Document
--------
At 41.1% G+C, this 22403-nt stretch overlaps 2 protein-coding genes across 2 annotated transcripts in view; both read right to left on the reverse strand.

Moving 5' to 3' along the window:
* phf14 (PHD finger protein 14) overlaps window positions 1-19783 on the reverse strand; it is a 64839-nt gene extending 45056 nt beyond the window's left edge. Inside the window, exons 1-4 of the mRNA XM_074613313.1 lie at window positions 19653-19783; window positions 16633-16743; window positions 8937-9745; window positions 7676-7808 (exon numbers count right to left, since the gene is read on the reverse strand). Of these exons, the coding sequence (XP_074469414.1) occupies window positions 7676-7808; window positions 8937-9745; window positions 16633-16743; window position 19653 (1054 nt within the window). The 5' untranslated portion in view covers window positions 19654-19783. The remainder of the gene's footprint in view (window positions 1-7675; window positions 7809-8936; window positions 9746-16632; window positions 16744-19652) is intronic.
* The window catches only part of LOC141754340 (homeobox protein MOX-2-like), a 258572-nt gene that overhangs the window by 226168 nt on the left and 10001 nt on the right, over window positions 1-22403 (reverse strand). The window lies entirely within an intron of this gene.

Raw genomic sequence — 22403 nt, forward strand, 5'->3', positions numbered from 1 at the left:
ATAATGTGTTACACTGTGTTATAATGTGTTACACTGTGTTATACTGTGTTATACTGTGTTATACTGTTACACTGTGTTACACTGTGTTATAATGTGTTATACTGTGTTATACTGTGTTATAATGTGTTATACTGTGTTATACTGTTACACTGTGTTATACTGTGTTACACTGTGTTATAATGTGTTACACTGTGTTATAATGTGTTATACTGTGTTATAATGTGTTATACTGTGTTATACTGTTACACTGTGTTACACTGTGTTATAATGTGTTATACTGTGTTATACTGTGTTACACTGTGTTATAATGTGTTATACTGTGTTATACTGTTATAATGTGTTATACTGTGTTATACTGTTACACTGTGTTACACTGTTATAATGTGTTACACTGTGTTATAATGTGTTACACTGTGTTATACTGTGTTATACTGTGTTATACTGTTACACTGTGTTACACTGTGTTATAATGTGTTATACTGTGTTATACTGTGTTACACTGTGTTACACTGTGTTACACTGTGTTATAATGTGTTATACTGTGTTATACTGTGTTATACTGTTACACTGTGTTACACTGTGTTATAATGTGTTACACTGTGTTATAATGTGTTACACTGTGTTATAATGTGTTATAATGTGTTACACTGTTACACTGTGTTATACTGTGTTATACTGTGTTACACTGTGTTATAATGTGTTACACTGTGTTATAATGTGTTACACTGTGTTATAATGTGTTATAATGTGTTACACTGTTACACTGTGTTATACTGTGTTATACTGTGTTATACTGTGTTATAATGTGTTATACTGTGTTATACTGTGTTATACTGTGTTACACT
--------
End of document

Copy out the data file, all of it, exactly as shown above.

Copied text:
At 41.1% G+C, this 22403-nt stretch overlaps 2 protein-coding genes across 2 annotated transcripts in view; both read right to left on the reverse strand.

Moving 5' to 3' along the window:
* phf14 (PHD finger protein 14) overlaps window positions 1-19783 on the reverse strand; it is a 64839-nt gene extending 45056 nt beyond the window's left edge. Inside the window, exons 1-4 of the mRNA XM_074613313.1 lie at window positions 19653-19783; window positions 16633-16743; window positions 8937-9745; window positions 7676-7808 (exon numbers count right to left, since the gene is read on the reverse strand). Of these exons, the coding sequence (XP_074469414.1) occupies window positions 7676-7808; window positions 8937-9745; window positions 16633-16743; window position 19653 (1054 nt within the window). The 5' untranslated portion in view covers window positions 19654-19783. The remainder of the gene's footprint in view (window positions 1-7675; window positions 7809-8936; window positions 9746-16632; window positions 16744-19652) is intronic.
* The window catches only part of LOC141754340 (homeobox protein MOX-2-like), a 258572-nt gene that overhangs the window by 226168 nt on the left and 10001 nt on the right, over window positions 1-22403 (reverse strand). The window lies entirely within an intron of this gene.

Raw genomic sequence — 22403 nt, forward strand, 5'->3', positions numbered from 1 at the left:
ATAATGTGTTACACTGTGTTATAATGTGTTACACTGTGTTATACTGTGTTATACTGTGTTATACTGTTACACTGTGTTACACTGTGTTATAATGTGTTATACTGTGTTATACTGTGTTATAATGTGTTATACTGTGTTATACTGTTACACTGTGTTATACTGTGTTACACTGTGTTATAATGTGTTACACTGTGTTATAATGTGTTATACTGTGTTATAATGTGTTATACTGTGTTATACTGTTACACTGTGTTACACTGTGTTATAATGTGTTATACTGTGTTATACTGTGTTACACTGTGTTATAATGTGTTATACTGTGTTATACTGTTATAATGTGTTATACTGTGTTATACTGTTACACTGTGTTACACTGTTATAATGTGTTACACTGTGTTATAATGTGTTACACTGTGTTATACTGTGTTATACTGTGTTATACTGTTACACTGTGTTACACTGTGTTATAATGTGTTATACTGTGTTATACTGTGTTACACTGTGTTACACTGTGTTACACTGTGTTATAATGTGTTATACTGTGTTATACTGTGTTATACTGTTACACTGTGTTACACTGTGTTATAATGTGTTACACTGTGTTATAATGTGTTACACTGTGTTATAATGTGTTATAATGTGTTACACTGTTACACTGTGTTATACTGTGTTATACTGTGTTACACTGTGTTATAATGTGTTACACTGTGTTATAATGTGTTACACTGTGTTATAATGTGTTATAATGTGTTACACTGTTACACTGTGTTATACTGTGTTATACTGTGTTATACTGTGTTATAATGTGTTATACTGTGTTATACTGTGTTATACTGTGTTACACT